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Police arrest people found with firewood

Deforestation has always been a problem for authorities, especially in new settlements with no electricity available. But the demand for cooking and heating alternatives has risen due to load shedding across the country.

By HourlyHits Reporter

POLICE have rounded up people found with firewood and confiscated the firewood in several districts in Mashonaland West province.

At the moment, firewood is in great demand thanks to the load shedding – the local term for rolling blackouts – afflicting the country.

Early this year, the Zimbabwe Electricity Supply Authority (ZESA) began load shedding due to a lack of water at the Kariba Hydro electric power station and technical faults at the Hwange Thermal power station, which together produce most of the country’s electricity.

In a blitz carried out jointly by the Zimbabwe Republic Police (ZRP), the Forestry Commission, ZimParks and EMA, several firewood vendors have been arrested around the province.

Government spokesperson Nick Mangwana said the provincial blitz has seen the arrest of people found with firewood.

“They have so far covered six districts; Chegutu, Hurungwe, Makonde, Mhondoro/Ngezi, Sanyati and Zvimba. So far 44 confiscations. The Commission has issued out 10 tickets,” Mangwana said.

“The program was supported by various stakeholders including EMA, Parks, ZRP, Local Authorities and some members of the media.

“In Gadzema Township, two people selling firewood were arrested. Loads of firewood taken to Forestry Commission Provincial offices will be auctioned later.”

Last week, Forestry Commission Director Abednico Marufu announced that they had banned the selling of firewood forthwith.

“We want you to know that what has been happening along is wrong for the forest you, for us. We are saying let’s stop this business of cutting down trees. In rural areas it is not allowed to sell wood, whether you have a permit or not, we are putting a stop to this.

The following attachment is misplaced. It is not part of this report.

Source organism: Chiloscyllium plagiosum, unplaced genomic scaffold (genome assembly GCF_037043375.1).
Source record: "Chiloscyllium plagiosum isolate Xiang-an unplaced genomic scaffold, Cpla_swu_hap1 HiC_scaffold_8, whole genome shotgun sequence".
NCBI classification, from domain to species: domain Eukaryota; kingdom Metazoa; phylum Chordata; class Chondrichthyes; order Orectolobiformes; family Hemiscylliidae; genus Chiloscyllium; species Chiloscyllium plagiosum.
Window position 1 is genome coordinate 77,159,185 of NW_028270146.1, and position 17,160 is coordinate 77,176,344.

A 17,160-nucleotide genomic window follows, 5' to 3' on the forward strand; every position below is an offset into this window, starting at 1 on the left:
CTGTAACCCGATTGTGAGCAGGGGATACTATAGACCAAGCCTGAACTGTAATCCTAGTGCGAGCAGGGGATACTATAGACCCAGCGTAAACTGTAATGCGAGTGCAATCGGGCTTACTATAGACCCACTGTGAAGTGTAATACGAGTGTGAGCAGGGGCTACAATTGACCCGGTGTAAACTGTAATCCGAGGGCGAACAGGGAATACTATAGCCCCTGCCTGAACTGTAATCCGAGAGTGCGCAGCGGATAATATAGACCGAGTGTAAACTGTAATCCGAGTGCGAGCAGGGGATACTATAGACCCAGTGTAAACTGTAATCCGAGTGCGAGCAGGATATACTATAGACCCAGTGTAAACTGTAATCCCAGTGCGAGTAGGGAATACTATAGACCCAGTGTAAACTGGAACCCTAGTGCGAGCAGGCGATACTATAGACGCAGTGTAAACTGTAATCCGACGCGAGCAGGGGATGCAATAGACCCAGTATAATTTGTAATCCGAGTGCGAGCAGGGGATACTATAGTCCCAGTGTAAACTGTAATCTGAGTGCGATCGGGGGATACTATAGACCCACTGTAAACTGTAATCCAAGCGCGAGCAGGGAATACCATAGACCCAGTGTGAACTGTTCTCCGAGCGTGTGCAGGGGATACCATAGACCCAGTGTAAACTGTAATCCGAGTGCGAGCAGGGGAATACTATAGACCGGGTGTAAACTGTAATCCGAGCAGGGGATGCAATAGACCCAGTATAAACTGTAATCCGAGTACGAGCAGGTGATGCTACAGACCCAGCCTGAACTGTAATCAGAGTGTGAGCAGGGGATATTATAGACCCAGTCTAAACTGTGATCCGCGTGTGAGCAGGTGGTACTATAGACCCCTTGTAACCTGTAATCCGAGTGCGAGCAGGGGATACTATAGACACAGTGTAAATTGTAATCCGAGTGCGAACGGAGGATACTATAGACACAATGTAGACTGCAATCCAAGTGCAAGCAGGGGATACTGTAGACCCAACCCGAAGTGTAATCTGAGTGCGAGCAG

“The damage is too much. We will empower you with other projects such as agriculture and beekeeping. Anyone who will be found selling firewood from today will be arrested,” he said.

Deforestation has always been a problem for authorities, especially in new settlements with no electricity available. But the demand for cooking and heating alternatives has risen due to load shedding across the country.

The price of liquefied petroleum gas used to fuel stoves is upwards of US$2 per kg, beyond the reach of many households especially under a lockdown. Fuel generators that use gasoline or diesel are expensive alternatives; so are renewable energy sources such as solar energy, which requires costly imported solar panels.

That makes firewood the cheapest option for Zimbabweans, but an illegal alternative nonetheless.

During last year’s budget speech, Finance Minister Mthuli Ncube said that between 100,000 and 320,000 hectares of forest were already being lost per year. According to a government environmental report, deforestation caused by increased demand for firewood in periurban areas has increased since 2011.

Phillip Tom, the Forestry Commission provincial forestry extension manager for Manicaland province, says forest cover is now at 30 to 35%, in part due to the cutting down of trees for firewood.

Deforestation affects ecosystems, causing soil erosion that results in silt filling rivers and disrupting water systems. The Forestry Commission administers the law around cutting down trees, which makes it an offense to cut, remove and collect any forest produce without authority and to move firewood without a timber movement permit issued by the commission. □

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